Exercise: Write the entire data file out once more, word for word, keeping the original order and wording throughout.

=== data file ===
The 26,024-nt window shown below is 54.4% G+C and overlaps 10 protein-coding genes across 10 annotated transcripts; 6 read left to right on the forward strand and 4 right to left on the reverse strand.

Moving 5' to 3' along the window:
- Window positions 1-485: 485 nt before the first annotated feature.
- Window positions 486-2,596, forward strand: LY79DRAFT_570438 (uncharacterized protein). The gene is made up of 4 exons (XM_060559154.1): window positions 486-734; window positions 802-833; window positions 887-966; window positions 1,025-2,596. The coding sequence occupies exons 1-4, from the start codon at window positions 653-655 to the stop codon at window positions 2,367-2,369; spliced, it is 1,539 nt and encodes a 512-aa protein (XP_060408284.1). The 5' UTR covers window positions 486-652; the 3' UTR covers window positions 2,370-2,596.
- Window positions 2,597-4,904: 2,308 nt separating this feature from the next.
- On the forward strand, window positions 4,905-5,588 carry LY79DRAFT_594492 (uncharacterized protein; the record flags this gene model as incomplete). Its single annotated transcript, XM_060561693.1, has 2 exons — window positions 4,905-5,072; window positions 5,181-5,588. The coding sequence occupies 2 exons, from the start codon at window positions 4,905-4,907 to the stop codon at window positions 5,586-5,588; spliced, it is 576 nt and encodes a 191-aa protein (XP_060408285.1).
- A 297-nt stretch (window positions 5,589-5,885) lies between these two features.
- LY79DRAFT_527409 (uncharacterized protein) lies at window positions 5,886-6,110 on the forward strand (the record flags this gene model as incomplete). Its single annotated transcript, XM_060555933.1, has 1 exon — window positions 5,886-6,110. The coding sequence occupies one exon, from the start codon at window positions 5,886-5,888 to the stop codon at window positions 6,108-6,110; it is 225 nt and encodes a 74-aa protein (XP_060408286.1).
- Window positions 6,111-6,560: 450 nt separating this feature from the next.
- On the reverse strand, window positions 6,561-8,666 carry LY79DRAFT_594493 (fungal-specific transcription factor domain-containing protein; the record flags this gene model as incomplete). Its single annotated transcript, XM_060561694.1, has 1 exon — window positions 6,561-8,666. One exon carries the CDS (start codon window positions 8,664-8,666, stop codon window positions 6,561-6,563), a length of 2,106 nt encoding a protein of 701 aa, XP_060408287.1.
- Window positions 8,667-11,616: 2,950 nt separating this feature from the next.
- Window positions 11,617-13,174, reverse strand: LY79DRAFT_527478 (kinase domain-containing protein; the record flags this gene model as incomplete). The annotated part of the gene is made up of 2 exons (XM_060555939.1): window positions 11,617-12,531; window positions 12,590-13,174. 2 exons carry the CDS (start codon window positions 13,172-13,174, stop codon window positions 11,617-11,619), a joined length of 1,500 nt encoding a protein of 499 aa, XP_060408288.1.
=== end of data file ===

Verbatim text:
The 26,024-nt window shown below is 54.4% G+C and overlaps 10 protein-coding genes across 10 annotated transcripts; 6 read left to right on the forward strand and 4 right to left on the reverse strand.

Moving 5' to 3' along the window:
- Window positions 1-485: 485 nt before the first annotated feature.
- Window positions 486-2,596, forward strand: LY79DRAFT_570438 (uncharacterized protein). The gene is made up of 4 exons (XM_060559154.1): window positions 486-734; window positions 802-833; window positions 887-966; window positions 1,025-2,596. The coding sequence occupies exons 1-4, from the start codon at window positions 653-655 to the stop codon at window positions 2,367-2,369; spliced, it is 1,539 nt and encodes a 512-aa protein (XP_060408284.1). The 5' UTR covers window positions 486-652; the 3' UTR covers window positions 2,370-2,596.
- Window positions 2,597-4,904: 2,308 nt separating this feature from the next.
- On the forward strand, window positions 4,905-5,588 carry LY79DRAFT_594492 (uncharacterized protein; the record flags this gene model as incomplete). Its single annotated transcript, XM_060561693.1, has 2 exons — window positions 4,905-5,072; window positions 5,181-5,588. The coding sequence occupies 2 exons, from the start codon at window positions 4,905-4,907 to the stop codon at window positions 5,586-5,588; spliced, it is 576 nt and encodes a 191-aa protein (XP_060408285.1).
- A 297-nt stretch (window positions 5,589-5,885) lies between these two features.
- LY79DRAFT_527409 (uncharacterized protein) lies at window positions 5,886-6,110 on the forward strand (the record flags this gene model as incomplete). Its single annotated transcript, XM_060555933.1, has 1 exon — window positions 5,886-6,110. The coding sequence occupies one exon, from the start codon at window positions 5,886-5,888 to the stop codon at window positions 6,108-6,110; it is 225 nt and encodes a 74-aa protein (XP_060408286.1).
- Window positions 6,111-6,560: 450 nt separating this feature from the next.
- On the reverse strand, window positions 6,561-8,666 carry LY79DRAFT_594493 (fungal-specific transcription factor domain-containing protein; the record flags this gene model as incomplete). Its single annotated transcript, XM_060561694.1, has 1 exon — window positions 6,561-8,666. One exon carries the CDS (start codon window positions 8,664-8,666, stop codon window positions 6,561-6,563), a length of 2,106 nt encoding a protein of 701 aa, XP_060408287.1.
- Window positions 8,667-11,616: 2,950 nt separating this feature from the next.
- Window positions 11,617-13,174, reverse strand: LY79DRAFT_527478 (kinase domain-containing protein; the record flags this gene model as incomplete). The annotated part of the gene is made up of 2 exons (XM_060555939.1): window positions 11,617-12,531; window positions 12,590-13,174. 2 exons carry the CDS (start codon window positions 13,172-13,174, stop codon window positions 11,617-11,619), a joined length of 1,500 nt encoding a protein of 499 aa, XP_060408288.1.